I recently had a very unsatisfactory tire installation experience at a local truck tire dealer. Fortunately, the manager was responsive to my complaints, and he supplied a new aluminum wheel to replace the one his employees had severely scratched.
I then suggested that I would send him a recommended standard of performance for when his employees work on motorhomes. Following is what I emailed him, but I wonder what else might have been appropriate to include.
A motorhome is the owner's home, at least part of the time. They may have a considerable investment in their vehicle, and they can be very protective of its appearance. Treat it as you would expect someone to treat your own home or classic car.
Pick up the trash (nuts, bolts, tire weights, etc.) from the work area before having the coach parked there. Trash lying around in the work area suggests sloppy workmanship.
Do NOT use any of the motorhome's systems without the consent of the owner, including the leveling jack system, audio system, or toilet. He may not care, but ask first. Put down protective floor mats if you need to enter the vehicle. Do not enter the coach with a cigarette.
Ask about any tire pressure monitoring systems installed on the coach. Does he have special tools for removal and installation? Are there other unique considerations? Remember that the TPMS sensors are LOCATION specific! Be sure to reinstall them correctly and in the correct location. Have the customer check the operation and readings on the TPMS monitor before leaving the facility.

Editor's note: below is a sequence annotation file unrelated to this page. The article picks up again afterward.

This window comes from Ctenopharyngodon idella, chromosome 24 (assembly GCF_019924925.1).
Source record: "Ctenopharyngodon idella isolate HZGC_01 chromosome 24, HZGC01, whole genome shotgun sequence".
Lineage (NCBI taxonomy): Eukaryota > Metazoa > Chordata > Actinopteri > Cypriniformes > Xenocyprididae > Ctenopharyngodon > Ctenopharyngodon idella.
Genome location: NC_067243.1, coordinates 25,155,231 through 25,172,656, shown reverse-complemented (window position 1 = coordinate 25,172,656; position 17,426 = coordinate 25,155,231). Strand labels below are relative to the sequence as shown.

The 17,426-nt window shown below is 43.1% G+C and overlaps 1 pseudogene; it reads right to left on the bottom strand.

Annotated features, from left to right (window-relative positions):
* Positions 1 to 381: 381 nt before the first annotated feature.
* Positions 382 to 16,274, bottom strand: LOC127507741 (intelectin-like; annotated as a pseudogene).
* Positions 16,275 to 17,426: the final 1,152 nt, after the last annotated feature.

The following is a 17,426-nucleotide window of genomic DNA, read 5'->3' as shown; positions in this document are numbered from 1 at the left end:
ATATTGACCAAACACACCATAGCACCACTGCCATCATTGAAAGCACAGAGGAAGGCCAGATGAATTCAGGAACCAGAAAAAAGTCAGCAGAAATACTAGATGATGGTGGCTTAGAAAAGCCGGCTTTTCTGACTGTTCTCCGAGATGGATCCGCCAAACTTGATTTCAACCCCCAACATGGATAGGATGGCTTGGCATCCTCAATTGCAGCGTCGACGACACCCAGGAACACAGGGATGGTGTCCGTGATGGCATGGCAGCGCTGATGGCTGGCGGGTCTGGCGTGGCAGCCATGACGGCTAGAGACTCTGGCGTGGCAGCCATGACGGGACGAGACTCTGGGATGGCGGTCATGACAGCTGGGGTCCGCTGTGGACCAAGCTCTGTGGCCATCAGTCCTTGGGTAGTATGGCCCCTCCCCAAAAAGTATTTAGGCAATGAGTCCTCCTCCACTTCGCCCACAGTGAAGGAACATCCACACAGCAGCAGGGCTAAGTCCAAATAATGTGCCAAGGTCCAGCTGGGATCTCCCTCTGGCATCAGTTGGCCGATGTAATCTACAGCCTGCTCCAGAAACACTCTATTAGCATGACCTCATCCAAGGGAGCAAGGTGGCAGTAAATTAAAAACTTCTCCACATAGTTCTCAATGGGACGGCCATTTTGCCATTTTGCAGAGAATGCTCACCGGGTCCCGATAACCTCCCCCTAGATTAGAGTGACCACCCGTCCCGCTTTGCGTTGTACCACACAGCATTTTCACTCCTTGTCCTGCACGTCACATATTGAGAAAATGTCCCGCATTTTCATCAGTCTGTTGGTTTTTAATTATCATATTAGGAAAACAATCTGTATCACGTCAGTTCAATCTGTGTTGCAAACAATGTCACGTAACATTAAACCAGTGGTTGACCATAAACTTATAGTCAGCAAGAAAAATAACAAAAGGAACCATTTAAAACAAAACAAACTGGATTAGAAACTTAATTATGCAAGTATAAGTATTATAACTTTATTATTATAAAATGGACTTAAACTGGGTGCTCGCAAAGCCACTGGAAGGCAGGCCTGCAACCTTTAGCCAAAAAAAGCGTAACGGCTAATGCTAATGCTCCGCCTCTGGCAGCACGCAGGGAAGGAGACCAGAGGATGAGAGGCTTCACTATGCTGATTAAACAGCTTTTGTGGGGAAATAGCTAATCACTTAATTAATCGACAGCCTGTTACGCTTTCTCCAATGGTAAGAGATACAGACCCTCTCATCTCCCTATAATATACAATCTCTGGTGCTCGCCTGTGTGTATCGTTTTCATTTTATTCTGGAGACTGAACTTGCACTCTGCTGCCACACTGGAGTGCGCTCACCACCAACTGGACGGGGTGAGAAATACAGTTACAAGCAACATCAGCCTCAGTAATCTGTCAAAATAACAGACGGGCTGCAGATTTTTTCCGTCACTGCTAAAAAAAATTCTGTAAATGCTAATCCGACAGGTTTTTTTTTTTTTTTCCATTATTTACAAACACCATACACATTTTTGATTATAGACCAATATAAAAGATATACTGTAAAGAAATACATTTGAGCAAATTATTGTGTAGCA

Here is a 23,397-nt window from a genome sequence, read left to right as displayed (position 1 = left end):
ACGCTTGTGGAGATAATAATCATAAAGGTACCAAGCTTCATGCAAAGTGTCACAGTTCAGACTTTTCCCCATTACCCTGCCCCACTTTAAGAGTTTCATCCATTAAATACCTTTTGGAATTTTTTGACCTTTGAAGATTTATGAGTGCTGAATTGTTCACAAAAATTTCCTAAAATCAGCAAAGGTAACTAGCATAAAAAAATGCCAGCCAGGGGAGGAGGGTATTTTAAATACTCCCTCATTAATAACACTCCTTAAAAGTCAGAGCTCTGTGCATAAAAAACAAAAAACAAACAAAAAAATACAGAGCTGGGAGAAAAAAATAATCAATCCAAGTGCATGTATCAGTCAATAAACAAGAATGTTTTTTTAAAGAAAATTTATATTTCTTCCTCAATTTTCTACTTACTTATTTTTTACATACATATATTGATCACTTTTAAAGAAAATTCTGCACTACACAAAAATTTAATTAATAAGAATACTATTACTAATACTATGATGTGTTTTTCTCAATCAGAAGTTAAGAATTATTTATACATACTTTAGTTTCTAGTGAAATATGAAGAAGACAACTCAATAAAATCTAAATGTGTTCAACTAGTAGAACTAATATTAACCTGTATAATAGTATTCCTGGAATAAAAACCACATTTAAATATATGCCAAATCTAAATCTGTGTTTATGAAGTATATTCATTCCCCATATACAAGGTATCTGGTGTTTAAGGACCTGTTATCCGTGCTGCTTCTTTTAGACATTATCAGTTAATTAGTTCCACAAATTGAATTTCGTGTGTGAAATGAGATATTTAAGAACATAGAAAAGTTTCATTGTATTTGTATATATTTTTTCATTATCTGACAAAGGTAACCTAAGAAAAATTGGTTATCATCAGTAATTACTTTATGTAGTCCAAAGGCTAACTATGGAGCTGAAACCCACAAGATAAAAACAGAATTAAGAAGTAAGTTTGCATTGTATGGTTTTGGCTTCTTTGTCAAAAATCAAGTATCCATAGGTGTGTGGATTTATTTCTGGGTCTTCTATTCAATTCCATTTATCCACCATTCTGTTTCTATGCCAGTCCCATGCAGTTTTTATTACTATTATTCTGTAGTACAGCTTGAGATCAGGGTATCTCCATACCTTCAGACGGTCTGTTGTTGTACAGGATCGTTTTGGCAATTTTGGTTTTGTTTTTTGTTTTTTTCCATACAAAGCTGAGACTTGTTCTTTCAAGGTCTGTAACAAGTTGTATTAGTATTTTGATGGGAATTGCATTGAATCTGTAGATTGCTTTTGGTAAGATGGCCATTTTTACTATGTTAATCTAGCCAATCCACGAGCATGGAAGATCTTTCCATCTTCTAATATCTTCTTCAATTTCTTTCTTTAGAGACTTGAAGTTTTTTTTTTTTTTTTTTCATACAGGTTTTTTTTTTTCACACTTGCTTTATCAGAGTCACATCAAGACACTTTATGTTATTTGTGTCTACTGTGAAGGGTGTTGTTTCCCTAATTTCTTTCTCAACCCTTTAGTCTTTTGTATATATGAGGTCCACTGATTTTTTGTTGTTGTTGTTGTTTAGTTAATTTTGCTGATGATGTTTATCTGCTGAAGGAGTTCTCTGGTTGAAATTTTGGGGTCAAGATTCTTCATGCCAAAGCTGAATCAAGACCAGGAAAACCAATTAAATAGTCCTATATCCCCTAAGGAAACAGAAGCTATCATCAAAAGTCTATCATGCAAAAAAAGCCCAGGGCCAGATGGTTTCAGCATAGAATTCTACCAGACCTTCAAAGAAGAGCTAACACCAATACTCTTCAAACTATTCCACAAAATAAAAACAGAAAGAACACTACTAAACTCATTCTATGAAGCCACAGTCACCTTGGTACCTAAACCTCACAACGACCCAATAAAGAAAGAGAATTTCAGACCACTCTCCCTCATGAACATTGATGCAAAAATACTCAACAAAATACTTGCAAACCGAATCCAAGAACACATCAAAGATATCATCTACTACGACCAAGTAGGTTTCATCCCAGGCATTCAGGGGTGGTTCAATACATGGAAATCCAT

Ask what pressure the owner wants the tires inflated to. If he doesn't know, refer him to a manager who can establish recommended pressures based on the weight of the coach and the specific tires being installed. Inflate them accordingly. Install valve stem caps on all tires which do not have stem mounted tire pressure sensors.
Exercise special care to assure that wheels and wheel covers are protected from marks and scratches.
Leak test newly installed valve stems.
Clean tires after mounting on vehicle.
Clean all finger prints and grease smudges off wheels and wheel covers. Make sure the coach leaves with no worse appearance than when it arrived.
Keep your eyes open and advise the customer of any items possibly needing attention which he may not be aware of (example: fluid level in oil filled front wheel hubs).
Help guide the customer out of the work area, especially if he needs to back up. Four eyes are better than two.
Recommended standards for tire service on motorhomes